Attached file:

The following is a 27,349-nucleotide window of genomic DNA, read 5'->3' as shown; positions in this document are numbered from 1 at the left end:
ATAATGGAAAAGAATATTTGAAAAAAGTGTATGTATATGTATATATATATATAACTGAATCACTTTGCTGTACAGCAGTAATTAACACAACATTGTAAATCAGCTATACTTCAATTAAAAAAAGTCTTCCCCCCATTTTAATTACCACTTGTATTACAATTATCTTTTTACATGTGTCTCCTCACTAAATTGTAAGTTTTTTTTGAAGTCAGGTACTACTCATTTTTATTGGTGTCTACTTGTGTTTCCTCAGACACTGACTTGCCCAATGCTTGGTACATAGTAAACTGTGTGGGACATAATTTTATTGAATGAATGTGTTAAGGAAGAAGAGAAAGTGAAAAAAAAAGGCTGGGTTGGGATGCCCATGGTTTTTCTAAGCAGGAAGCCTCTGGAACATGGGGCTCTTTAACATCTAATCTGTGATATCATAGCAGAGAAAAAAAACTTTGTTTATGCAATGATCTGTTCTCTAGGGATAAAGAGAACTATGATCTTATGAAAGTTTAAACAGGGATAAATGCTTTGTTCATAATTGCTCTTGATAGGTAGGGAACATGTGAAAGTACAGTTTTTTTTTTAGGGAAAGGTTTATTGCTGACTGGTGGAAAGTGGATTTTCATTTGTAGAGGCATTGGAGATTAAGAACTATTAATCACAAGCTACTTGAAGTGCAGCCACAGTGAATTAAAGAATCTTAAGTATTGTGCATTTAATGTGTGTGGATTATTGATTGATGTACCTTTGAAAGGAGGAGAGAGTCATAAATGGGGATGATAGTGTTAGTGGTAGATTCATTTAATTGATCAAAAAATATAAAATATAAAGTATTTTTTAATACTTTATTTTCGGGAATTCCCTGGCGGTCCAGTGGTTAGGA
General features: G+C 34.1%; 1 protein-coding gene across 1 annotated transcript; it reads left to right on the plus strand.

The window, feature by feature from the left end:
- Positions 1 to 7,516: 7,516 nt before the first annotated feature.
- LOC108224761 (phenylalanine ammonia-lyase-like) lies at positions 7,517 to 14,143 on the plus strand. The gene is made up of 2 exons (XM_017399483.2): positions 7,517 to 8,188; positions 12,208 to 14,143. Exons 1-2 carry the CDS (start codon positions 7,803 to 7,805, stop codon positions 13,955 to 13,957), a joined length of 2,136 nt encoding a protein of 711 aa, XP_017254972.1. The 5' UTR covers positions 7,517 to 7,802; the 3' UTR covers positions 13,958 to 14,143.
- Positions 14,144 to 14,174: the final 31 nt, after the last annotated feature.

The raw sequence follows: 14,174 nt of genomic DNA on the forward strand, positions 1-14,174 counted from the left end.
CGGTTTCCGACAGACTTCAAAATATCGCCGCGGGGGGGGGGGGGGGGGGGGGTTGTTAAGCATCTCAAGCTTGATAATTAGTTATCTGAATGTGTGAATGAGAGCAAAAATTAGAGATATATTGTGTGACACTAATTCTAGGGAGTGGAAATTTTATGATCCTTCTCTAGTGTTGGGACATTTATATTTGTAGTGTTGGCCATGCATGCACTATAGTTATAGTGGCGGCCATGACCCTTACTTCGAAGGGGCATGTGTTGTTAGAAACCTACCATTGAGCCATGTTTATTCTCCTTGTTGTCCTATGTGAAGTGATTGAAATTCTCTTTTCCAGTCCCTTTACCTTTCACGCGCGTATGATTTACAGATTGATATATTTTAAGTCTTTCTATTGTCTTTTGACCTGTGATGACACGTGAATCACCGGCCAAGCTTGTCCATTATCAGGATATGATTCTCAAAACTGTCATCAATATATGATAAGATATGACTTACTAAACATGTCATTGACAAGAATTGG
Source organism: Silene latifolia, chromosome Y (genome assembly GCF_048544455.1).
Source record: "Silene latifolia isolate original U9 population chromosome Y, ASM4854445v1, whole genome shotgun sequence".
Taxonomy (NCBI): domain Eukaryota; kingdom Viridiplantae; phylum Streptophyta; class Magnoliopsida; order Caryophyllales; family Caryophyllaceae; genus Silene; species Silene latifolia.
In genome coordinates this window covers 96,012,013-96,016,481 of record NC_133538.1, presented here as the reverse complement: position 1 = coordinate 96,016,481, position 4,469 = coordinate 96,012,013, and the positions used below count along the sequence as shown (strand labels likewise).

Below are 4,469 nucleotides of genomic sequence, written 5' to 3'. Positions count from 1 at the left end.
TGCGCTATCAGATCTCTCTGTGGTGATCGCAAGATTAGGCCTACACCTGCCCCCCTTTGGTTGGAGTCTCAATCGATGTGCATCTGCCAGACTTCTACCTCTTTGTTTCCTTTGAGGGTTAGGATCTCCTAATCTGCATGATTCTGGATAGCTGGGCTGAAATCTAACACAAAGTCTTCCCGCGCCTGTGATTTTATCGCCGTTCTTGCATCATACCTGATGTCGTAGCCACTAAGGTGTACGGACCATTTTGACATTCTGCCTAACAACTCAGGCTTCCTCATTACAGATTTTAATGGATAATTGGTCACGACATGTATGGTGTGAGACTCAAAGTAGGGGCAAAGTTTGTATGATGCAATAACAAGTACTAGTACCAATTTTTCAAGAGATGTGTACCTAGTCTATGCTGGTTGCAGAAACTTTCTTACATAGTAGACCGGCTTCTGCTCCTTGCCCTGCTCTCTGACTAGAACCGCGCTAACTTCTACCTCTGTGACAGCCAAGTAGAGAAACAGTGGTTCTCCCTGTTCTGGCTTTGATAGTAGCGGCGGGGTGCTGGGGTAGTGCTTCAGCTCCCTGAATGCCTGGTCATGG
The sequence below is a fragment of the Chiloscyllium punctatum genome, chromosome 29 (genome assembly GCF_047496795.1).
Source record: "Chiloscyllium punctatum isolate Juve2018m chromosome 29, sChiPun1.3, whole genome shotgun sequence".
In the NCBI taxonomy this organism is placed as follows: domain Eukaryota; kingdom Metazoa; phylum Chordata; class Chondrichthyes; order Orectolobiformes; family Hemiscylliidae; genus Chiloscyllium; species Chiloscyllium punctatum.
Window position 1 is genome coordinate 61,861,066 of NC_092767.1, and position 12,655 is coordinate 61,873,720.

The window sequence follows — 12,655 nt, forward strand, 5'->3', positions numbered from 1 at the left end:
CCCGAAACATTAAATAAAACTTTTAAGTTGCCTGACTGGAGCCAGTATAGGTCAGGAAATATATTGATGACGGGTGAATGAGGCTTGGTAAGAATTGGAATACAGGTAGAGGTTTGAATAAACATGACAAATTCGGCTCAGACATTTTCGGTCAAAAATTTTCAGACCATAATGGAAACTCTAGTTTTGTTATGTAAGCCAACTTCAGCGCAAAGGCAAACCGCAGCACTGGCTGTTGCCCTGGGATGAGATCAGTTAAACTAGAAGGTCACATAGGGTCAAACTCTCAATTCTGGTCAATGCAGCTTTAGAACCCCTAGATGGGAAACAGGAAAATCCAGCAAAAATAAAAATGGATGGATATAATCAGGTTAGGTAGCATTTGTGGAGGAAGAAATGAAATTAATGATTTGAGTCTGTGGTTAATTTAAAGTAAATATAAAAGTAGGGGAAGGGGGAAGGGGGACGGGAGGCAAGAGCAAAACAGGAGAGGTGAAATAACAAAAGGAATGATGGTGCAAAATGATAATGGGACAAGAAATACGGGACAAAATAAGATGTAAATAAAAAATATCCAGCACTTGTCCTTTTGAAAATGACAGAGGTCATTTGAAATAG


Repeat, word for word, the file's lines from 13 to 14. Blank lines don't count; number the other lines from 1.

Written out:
In genome coordinates this window covers 96,012,013-96,016,481 of record NC_133538.1, presented here as the reverse complement: position 1 = coordinate 96,016,481, position 4,469 = coordinate 96,012,013, and the positions used below count along the sequence as shown (strand labels likewise).

Below are 4,469 nucleotides of genomic sequence, written 5' to 3'. Positions count from 1 at the left end.